One of the main "big flavor" ideas put forth in Smart Chefs is the addition to a dish of fresh herbs, particularly when finishing. The more I heard this from chefs, the more I was inclined to buy and cook with herbs. Fish with tarragon; chicken and roots with rosemary; peach-mint popsicles. And it usually went like this: Purchase herbs for specific recipe, wrap up leftover herbs and store in fridge, try to remember to use same herb in different dish next day, forget, find soggy, sad lump of herbage rotting in fridge. Toss. (And some weeks add: Find recipe using same herb, realize I've just thrown it out, substitute inferior dried variety.)
For years I had read and ignored exhortations from cooks to grow a small herb garden for clipping fresh herbs. So please don't hate me now that, converted to urban gardening, I am going to implore you to do the same. Grow your herbs: You will be able to snip the exact amount you need, the rest won't go bad, and the flavor with be amazing. This summer for the first time I have chives, rosemary, basil, mint, thyme, parsley, tarragon, oregano and sage surviving, and in some cases thriving, right outside my dining room window.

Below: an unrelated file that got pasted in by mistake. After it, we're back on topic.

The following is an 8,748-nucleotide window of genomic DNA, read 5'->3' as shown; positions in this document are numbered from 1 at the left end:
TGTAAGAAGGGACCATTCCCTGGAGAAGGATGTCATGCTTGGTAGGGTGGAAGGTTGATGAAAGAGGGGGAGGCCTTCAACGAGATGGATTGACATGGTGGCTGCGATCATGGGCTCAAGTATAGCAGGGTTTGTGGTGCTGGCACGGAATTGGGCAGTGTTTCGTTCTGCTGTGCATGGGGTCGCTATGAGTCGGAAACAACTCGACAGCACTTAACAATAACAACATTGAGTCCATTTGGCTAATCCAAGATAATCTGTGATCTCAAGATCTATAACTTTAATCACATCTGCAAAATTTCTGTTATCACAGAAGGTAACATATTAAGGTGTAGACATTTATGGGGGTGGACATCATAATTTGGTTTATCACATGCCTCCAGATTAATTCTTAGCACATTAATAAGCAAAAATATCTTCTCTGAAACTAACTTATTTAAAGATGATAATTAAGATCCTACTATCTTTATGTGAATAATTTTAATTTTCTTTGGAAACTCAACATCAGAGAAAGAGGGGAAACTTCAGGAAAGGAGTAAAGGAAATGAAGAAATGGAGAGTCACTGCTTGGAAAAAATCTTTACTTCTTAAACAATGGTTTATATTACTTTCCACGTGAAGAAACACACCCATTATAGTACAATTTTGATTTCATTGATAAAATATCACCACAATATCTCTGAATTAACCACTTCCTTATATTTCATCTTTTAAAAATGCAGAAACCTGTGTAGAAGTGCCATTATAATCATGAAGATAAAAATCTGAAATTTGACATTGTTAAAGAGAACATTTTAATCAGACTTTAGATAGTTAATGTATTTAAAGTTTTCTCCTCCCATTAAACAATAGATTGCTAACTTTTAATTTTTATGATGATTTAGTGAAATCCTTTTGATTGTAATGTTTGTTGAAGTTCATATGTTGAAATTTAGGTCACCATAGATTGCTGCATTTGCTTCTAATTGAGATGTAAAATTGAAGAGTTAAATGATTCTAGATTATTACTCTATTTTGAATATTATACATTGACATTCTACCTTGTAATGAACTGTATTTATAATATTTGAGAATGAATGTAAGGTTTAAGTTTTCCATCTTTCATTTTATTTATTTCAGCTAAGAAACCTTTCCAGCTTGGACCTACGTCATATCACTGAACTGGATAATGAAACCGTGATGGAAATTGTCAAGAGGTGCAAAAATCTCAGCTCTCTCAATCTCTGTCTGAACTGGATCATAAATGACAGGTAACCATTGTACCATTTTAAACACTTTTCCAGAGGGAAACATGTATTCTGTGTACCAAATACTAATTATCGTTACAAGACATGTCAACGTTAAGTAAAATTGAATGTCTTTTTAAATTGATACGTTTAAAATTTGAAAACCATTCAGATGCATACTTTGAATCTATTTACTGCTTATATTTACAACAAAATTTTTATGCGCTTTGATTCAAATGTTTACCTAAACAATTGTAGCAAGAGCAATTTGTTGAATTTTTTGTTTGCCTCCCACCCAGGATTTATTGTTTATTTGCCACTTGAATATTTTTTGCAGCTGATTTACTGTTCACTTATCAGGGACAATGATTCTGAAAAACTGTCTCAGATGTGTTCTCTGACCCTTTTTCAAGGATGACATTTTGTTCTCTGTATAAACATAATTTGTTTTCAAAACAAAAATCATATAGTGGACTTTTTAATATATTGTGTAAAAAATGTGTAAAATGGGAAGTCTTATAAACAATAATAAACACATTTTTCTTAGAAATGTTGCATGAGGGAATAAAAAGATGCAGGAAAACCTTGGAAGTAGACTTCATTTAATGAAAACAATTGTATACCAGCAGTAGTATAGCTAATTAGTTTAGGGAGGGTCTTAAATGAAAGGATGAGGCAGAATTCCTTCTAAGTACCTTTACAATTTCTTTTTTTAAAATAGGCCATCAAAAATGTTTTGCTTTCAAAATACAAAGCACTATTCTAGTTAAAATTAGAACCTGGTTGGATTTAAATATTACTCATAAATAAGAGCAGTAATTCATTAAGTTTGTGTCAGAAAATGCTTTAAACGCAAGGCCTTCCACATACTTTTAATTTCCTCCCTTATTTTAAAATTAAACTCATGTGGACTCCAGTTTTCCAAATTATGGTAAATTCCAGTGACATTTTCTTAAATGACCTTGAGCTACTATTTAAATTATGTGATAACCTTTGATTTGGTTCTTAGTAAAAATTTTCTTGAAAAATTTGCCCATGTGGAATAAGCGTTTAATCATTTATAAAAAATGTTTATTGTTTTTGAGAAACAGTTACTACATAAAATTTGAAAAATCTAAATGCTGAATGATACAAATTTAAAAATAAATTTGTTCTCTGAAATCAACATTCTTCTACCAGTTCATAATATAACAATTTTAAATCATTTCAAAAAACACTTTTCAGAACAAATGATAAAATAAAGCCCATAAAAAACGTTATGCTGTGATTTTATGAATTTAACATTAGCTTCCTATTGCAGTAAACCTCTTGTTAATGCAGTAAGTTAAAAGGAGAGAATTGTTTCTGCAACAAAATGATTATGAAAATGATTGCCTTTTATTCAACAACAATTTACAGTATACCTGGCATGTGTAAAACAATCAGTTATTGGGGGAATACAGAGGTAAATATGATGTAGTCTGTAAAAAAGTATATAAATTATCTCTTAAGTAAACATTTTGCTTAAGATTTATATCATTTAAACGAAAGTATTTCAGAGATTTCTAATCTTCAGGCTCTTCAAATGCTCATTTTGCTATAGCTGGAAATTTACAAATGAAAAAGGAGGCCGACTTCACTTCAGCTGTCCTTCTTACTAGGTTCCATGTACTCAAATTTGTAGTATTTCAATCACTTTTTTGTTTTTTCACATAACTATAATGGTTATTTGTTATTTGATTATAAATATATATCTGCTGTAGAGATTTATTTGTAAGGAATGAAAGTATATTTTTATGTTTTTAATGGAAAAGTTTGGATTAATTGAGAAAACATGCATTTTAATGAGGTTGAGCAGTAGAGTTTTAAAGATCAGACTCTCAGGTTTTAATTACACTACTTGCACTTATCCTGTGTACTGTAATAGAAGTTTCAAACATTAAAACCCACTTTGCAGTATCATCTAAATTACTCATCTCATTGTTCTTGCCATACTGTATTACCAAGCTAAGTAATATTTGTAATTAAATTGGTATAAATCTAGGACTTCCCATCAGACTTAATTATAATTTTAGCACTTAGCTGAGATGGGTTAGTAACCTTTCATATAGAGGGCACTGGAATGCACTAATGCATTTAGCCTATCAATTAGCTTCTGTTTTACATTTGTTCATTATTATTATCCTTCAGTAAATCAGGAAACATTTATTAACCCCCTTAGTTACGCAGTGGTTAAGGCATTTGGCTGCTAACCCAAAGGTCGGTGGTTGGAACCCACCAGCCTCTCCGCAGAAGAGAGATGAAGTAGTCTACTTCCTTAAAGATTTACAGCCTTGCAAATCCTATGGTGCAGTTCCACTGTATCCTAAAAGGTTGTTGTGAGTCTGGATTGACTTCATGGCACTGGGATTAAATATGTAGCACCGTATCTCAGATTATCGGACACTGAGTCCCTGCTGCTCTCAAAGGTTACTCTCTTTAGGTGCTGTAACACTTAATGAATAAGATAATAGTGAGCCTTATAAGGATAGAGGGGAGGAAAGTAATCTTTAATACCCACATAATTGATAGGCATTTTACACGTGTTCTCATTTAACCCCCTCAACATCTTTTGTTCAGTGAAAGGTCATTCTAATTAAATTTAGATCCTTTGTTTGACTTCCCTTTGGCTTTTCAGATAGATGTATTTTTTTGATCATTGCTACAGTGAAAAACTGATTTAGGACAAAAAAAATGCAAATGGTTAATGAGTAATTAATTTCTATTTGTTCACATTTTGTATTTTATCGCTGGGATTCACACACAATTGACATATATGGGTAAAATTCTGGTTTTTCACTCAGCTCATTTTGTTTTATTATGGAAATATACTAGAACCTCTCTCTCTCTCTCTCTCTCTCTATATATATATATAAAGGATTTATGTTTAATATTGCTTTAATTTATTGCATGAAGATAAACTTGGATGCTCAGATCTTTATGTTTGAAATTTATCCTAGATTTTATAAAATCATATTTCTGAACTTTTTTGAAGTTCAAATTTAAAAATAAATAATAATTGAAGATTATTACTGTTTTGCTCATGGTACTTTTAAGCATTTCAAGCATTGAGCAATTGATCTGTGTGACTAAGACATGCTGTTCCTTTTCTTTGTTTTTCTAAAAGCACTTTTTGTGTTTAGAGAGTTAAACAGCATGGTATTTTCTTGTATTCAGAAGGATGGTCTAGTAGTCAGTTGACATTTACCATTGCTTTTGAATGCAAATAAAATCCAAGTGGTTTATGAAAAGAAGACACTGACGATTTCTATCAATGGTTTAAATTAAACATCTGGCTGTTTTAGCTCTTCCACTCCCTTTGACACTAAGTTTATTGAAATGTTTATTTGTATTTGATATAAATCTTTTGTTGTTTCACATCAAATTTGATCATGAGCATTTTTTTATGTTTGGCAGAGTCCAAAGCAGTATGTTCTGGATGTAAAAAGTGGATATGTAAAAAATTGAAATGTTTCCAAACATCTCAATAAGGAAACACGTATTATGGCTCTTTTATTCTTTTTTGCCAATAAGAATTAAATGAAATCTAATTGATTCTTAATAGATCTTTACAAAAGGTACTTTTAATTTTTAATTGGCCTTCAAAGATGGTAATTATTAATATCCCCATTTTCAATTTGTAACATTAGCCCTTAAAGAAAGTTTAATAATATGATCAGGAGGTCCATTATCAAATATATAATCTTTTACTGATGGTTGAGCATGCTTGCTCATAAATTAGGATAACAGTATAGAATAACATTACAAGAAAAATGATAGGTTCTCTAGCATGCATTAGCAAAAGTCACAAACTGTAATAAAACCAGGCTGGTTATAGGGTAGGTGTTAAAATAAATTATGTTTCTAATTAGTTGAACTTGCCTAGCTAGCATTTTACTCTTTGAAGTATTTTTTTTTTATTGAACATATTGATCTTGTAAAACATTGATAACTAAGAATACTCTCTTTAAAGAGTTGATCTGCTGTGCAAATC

It has changed the way I cook. Most meals used to start around a protein: chicken or beans or fish, and then a recipe hunt for what to do with them. Now I look out the window and see that the mint is taking over, so what can we do with mint tonight? I've been throwing it in salads, pairing it with watermelon, chopping it into English peas. My parsley can't keep up with my snipping demands; I want it in everything.
I'm not saying you have to nurture seeds up through the earth. Just get some seedlings already started, and plop them into whatever plot you can create. We happen to have window boxes, but a few small pots on a sill will do nicely. Don't forget to water; I have my son helping with that. He was less interested in herbs which didn't seem like real food, so we are now also growing tomatoes and peppers.
My limited experience in urban gardening suggests that you don't need a full spice rack of herbs. Start with just the one or two you love to use often, and add more when you're ready. For me, basil and rosemary seemed essential. But who knew how much I would love having tarragon around? There is a surprisingly light chicken and leek pie recipe from Curtis Stone that uses tarragon and is lovely. Link is here.
So, that's my pitch. It is possible you'll ignore it as I did others to grow herbs. I can only tell you that I wish I had listened sooner.